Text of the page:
Google just changed the name of Android Wear to Wear OS
- Author: Carolyn Briggs Mar 16, 2018,
Mar 16, 2018, 22:33
Rumors about Google rebranding Android Wear to Wear OS had been doing rounds on the Internet since a week or so, but now, putting all those rumors and speculations to end, Google has announced that Android Wear is officially rebranded to Wear OS.
To try the new Google Assistant user can update the Google search engine from play store and then go to the setting of Google search engine, and the language from English to Hindi. 39 million PHAs from roughly 1 million devices. The company removed nearly 40 million PHAs over the course of 2017 and assessed around 23 million new apps for threats. The secret lies with machine learning which has managed to detect and erase more than 60% of potentially harmful apps (PHAs) past year, according to the latest Android Security report.
You may use another path if your device is running Android Oreo 8.0 or higher. The company managed to halve the probability of an Android user downloading a "potentially harmful app" (PHA) from 0.4% down to just 0.2%. They also walked us through their prospects regarding more security on devices by working together with mobile manufacturers. In 2016, scans increased from about once a week to daily. Users can scan their devices manually via the service. Google said that they came to know that almost 35% of PHAs were installed offline and thus they enabled offline scanning in Play Protect. Writing in its report, Google claimed that indicators from industry professionals also signalled "improved overall security" and "a strength of protection that now leads the industry". While the software stagnates, the same can be said about the hardware-we haven't seen a major Wear OS hardware launch since the LG Watch Sport, which was released 13 months ago.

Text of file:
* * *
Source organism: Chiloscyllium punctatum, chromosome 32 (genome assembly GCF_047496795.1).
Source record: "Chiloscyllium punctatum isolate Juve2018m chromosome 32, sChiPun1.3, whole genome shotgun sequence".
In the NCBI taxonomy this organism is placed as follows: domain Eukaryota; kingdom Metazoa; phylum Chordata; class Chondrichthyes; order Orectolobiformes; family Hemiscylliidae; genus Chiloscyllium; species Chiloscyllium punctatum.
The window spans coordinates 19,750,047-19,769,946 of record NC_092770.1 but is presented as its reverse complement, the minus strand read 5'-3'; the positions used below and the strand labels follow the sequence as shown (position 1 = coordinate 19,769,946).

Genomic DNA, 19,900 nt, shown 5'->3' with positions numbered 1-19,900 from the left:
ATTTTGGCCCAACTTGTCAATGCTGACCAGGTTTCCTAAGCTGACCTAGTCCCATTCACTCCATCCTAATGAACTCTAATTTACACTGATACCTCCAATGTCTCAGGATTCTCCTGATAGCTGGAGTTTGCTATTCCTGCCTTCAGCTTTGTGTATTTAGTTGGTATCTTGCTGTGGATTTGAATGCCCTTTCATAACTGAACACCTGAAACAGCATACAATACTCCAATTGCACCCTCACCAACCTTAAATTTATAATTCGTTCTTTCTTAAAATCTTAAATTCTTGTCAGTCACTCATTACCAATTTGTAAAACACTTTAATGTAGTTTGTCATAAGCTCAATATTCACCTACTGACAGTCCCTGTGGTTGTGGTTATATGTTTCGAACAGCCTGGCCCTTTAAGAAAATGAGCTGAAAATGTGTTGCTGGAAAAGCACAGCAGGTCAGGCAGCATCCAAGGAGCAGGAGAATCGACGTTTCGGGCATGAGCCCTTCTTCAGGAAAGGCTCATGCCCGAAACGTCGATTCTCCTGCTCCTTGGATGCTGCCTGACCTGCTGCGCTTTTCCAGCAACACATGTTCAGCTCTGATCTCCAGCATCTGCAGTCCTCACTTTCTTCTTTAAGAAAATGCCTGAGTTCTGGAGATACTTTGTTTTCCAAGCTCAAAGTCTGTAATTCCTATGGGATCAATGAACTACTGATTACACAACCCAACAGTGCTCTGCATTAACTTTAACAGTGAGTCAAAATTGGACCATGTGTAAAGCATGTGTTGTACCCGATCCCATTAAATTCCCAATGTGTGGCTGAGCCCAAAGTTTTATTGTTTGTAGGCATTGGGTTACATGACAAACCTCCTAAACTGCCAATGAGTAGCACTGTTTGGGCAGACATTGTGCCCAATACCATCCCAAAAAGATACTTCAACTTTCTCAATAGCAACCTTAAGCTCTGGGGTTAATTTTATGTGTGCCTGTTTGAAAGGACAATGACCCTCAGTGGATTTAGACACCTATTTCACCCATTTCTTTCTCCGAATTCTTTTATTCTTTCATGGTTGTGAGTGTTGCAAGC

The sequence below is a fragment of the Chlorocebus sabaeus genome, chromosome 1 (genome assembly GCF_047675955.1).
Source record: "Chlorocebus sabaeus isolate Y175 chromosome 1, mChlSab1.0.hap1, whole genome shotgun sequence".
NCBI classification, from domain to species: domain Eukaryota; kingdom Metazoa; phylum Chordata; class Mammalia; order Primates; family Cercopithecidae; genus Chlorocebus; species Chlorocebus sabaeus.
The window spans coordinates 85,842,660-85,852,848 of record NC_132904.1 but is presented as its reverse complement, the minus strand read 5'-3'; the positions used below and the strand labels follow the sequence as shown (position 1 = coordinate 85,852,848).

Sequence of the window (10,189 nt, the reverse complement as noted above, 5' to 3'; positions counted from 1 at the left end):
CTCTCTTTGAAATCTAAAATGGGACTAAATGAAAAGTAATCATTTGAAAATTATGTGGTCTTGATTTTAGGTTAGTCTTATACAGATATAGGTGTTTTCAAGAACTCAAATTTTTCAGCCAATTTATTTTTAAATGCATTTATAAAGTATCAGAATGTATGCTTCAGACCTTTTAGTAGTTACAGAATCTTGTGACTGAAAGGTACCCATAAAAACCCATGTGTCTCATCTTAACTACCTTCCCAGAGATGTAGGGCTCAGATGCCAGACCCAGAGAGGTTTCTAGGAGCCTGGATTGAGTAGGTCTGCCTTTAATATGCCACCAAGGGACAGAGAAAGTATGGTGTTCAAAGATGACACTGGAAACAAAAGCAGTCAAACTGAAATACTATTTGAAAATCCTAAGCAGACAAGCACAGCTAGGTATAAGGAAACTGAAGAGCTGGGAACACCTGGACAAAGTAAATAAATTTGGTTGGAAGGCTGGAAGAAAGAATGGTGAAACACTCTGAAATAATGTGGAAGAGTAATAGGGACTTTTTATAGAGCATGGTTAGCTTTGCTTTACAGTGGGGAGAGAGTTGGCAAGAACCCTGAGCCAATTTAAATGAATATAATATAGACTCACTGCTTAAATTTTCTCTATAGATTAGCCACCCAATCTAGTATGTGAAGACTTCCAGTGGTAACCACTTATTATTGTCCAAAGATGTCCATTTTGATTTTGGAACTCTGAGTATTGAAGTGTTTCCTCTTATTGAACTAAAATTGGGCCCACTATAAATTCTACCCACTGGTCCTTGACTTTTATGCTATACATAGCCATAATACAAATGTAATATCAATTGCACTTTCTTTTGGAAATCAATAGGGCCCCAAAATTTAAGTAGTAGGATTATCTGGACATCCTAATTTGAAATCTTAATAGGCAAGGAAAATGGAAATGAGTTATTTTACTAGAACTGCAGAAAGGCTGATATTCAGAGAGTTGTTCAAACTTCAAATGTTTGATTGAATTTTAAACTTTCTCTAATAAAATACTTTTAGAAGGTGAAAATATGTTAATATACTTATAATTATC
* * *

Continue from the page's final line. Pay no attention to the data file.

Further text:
Though Kleidermacher didn't speciafically name iOS, it's clear he was refering to Apple's iOS operating system that powers the company's iPhones and iPads. That's a lot of malicious apps. "You can't do that with iOS", Jack Gold, principal analyst with J. Gold Associates, told ComputerWorld in August.
With the new developments, Android seems to get safer than ever.